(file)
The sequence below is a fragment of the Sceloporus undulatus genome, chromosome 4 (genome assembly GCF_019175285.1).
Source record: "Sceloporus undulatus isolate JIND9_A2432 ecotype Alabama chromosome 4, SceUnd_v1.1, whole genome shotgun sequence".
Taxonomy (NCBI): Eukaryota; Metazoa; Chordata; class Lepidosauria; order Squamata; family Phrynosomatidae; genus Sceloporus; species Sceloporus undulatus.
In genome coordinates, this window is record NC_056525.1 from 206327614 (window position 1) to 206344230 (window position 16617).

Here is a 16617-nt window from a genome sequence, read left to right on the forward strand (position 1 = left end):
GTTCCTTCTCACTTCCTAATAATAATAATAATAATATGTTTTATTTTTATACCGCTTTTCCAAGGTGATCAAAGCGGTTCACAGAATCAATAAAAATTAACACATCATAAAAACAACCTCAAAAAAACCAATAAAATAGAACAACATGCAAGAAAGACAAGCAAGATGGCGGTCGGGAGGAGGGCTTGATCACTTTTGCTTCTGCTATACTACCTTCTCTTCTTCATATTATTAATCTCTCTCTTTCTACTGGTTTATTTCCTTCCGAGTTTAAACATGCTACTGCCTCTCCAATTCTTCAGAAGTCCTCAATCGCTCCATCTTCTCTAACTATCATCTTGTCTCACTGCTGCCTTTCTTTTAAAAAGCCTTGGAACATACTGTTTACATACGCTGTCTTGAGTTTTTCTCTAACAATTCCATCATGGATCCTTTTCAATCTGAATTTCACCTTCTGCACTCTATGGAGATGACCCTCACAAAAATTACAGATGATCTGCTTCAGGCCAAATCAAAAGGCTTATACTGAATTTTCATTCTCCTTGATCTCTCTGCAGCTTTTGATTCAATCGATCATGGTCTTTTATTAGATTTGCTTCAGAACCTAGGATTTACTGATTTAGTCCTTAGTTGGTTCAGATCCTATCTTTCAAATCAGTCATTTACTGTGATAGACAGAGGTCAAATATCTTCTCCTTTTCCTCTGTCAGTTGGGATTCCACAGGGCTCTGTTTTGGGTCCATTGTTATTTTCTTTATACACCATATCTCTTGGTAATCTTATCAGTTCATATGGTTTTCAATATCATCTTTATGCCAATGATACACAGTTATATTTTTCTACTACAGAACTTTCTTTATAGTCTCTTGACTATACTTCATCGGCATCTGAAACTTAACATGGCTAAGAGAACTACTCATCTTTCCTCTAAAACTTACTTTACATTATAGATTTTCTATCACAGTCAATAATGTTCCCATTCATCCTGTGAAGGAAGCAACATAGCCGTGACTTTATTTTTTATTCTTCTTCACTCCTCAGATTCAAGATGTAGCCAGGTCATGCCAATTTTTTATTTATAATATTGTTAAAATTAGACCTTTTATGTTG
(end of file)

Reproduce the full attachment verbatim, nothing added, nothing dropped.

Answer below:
The sequence below is a fragment of the Sceloporus undulatus genome, chromosome 4 (genome assembly GCF_019175285.1).
Source record: "Sceloporus undulatus isolate JIND9_A2432 ecotype Alabama chromosome 4, SceUnd_v1.1, whole genome shotgun sequence".
Taxonomy (NCBI): Eukaryota; Metazoa; Chordata; class Lepidosauria; order Squamata; family Phrynosomatidae; genus Sceloporus; species Sceloporus undulatus.
In genome coordinates, this window is record NC_056525.1 from 206327614 (window position 1) to 206344230 (window position 16617).

Here is a 16617-nt window from a genome sequence, read left to right on the forward strand (position 1 = left end):
GTTCCTTCTCACTTCCTAATAATAATAATAATAATATGTTTTATTTTTATACCGCTTTTCCAAGGTGATCAAAGCGGTTCACAGAATCAATAAAAATTAACACATCATAAAAACAACCTCAAAAAAACCAATAAAATAGAACAACATGCAAGAAAGACAAGCAAGATGGCGGTCGGGAGGAGGGCTTGATCACTTTTGCTTCTGCTATACTACCTTCTCTTCTTCATATTATTAATCTCTCTCTTTCTACTGGTTTATTTCCTTCCGAGTTTAAACATGCTACTGCCTCTCCAATTCTTCAGAAGTCCTCAATCGCTCCATCTTCTCTAACTATCATCTTGTCTCACTGCTGCCTTTCTTTTAAAAAGCCTTGGAACATACTGTTTACATACGCTGTCTTGAGTTTTTCTCTAACAATTCCATCATGGATCCTTTTCAATCTGAATTTCACCTTCTGCACTCTATGGAGATGACCCTCACAAAAATTACAGATGATCTGCTTCAGGCCAAATCAAAAGGCTTATACTGAATTTTCATTCTCCTTGATCTCTCTGCAGCTTTTGATTCAATCGATCATGGTCTTTTATTAGATTTGCTTCAGAACCTAGGATTTACTGATTTAGTCCTTAGTTGGTTCAGATCCTATCTTTCAAATCAGTCATTTACTGTGATAGACAGAGGTCAAATATCTTCTCCTTTTCCTCTGTCAGTTGGGATTCCACAGGGCTCTGTTTTGGGTCCATTGTTATTTTCTTTATACACCATATCTCTTGGTAATCTTATCAGTTCATATGGTTTTCAATATCATCTTTATGCCAATGATACACAGTTATATTTTTCTACTACAGAACTTTCTTTATAGTCTCTTGACTATACTTCATCGGCATCTGAAACTTAACATGGCTAAGAGAACTACTCATCTTTCCTCTAAAACTTACTTTACATTATAGATTTTCTATCACAGTCAATAATGTTCCCATTCATCCTGTGAAGGAAGCAACATAGCCGTGACTTTATTTTTTATTCTTCTTCACTCCTCAGATTCAAGATGTAGCCAGGTCATGCCAATTTTTTATTTATAATATTGTTAAAATTAGACCTTTTATGTTG